|5.3 Jaguar E-Type|
|Two Plus Two|
|Left Hand Drive|
|Original||West Palm Beach|
11 more photos below ↓
Record Creation: Entered on 16 February 2004.
Car Number Prefixes and Suffixes:
- UD indicates the 1973 model year.
- 1S indicates the model is an E-Type Series 3.
- BW indicates a Borg-Warner automatic transmission was fitted.
Photos of UD1S75039BW
Click slide for larger image. This car has 12 photos. (Dates are when image was uploaded.)
Exterior Photos (6)
Uploaded February 2004:
Interior Photos (3)
Uploaded February 2004:
Detail Photos: Interior (1)
Uploaded February 2004:
Detail Photos: Engine (2)
Uploaded February 2004:
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2004-02-16 11:06:31 | Lofty writes:
Ebay item 2/16/04
Opening bid $9,999.00 (Reserve not met), no bids yet, 9 days left in auction. 47k miles on the odo.
1973 Jaguar E-type Series III, 5.3 litre V-12, 2+2 coupe, automatic transmission, factory A/C, wire wheels, power steering, power brakes, AM-FM cassette, silver exterior, black interior with leather seat surfaces. I purchased the car in 1984 from the original owner, my next-door neighbor. The mileage is correct and the majority of it has been from daily driving by my wife. The car is a DRIVER (not a 100-point show or museum car) but is in EXCELLENT mechanical, structural and cosmetic condition.
This Jaguar was built in June 1973, one of the last XKE coupes made. It sat unsold at Imperial Motors, a Mercedes / Jaguar dealer in Wilmette, Illinois, until early 1974 when purchased by Ernest Fumasoli, a recently widowed and retired banker. “Ernie” bought the Jag on advice from his doctor, a sort of prescription to help him get over the loss of his wife. Ernie took his 280 SEL back to Imperial to trade it on something sporty, and the salesman showed him this car.
As a lifelong car buff, Ernie fell in love with the Jag and began a new life with it. He moved to a condo in Coral Gables, Florida, and stored the car in a garage there. It was driven once a week, usually with Ernie being chauffeured by his middle-aged girlfriend. I moved next door to Ernie in 1983 and got to know both him and the Jag. I bought it from him a year later. It was my “wedding getaway” car in 1986 and a few years later it regularly carried a pair of toddlers in the back seat. This Jag has always been carefully maintained and has given good service in return. My reason for selling now is that my two sons are too big to fit in the back seat and we have other 4-wheeled toys to tinker with. But all in this family will miss our fine four-fendered friend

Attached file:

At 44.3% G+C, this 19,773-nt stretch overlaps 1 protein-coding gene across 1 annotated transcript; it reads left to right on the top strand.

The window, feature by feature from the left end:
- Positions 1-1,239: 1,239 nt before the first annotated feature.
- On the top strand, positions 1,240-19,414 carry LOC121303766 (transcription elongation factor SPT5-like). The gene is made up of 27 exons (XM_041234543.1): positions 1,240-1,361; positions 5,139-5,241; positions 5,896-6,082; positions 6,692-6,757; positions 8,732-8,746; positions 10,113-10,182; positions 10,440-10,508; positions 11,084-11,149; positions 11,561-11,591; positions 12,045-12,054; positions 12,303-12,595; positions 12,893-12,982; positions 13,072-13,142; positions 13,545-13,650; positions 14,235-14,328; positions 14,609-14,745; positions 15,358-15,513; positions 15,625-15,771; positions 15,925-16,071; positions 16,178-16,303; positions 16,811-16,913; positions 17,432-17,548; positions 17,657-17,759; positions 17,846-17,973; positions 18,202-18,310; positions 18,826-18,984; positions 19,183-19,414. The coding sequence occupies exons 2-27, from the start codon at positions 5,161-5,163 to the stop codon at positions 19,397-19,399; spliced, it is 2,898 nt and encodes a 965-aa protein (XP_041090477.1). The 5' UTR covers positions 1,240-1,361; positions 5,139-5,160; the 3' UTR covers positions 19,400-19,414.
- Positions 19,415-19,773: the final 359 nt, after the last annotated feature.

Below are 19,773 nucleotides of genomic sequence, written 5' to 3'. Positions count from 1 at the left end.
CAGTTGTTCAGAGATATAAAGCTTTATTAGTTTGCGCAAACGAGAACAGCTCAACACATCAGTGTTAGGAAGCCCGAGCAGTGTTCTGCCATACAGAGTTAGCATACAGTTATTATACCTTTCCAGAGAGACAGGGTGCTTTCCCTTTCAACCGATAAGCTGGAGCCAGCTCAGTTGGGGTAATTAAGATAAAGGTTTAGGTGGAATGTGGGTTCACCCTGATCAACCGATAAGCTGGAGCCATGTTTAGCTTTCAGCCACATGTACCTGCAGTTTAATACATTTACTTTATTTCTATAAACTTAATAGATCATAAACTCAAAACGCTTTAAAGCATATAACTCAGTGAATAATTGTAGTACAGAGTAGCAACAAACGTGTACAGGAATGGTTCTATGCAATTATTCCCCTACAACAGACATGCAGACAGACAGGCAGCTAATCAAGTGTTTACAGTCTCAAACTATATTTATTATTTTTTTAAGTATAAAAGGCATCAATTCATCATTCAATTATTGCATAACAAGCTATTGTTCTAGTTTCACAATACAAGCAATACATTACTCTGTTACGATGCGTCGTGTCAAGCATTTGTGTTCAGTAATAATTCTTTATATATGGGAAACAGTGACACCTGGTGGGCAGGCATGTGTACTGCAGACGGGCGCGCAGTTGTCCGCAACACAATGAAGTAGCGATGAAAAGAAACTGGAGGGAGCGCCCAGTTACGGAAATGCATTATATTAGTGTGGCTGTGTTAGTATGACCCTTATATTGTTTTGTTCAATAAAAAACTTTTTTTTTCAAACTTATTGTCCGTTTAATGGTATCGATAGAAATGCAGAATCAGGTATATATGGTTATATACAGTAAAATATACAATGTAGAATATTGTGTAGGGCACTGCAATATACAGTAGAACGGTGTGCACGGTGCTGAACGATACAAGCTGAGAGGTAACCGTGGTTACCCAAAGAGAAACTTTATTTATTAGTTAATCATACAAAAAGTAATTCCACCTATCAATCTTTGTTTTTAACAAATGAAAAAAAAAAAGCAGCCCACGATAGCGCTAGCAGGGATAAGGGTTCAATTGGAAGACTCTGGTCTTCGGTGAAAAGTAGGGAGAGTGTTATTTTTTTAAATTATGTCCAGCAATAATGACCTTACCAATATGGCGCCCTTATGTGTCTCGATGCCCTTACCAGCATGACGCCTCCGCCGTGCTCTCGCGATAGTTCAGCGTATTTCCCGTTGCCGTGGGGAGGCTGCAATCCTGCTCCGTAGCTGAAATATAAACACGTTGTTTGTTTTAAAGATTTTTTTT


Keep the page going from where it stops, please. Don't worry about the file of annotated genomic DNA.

Oil changed every 3000 miles or every year since new. Prior to 1985 only hoses & belts, and a heater valve were replaced. Starting in 1985 I have carried out all scheduled preventative maintenance as stipulated in the Jaguar manual, and replaced various components as a precaution mainly due to age. The only items to ever actually fail were the fuel pump, a brake line (punctured by a stone) and a wheel bearing. Because the factory silver paint finish wasn’t the best quality, the car was given a bare metal respray (10 coats of lacquer paint over primer after all the original paint was removed) in 1989-90. At that time all the window seals and all other rubber gaskets & trim were replaced. Recently a completely new Bartlett interior has been installed. So the interior not only looks like new but the leather is once more soft to the touch.
Over the years the mechanical items replaced (again, as a precaution) include the: water pump, radiator core, thermostats, alternator, starter, door locks, brake & steering hoses, shocks, fan motors, distributor vacuum actuator and some relays. I have saved some of these old parts and you may have them with the car if you wish.
Some other parts have been rebuilt such as the brake cylinders, power steering rack, fuel tank (lined with plastic), carburetors (several times), all because of age, not wear.
The body is solid. The car was rustproofed twice when new and this has helped save it. Corrosion is limited to minor scale on engine compartment frame tubes, tiny cracks at panel edges and some very small blisters on the driver’s door that aren’t growing.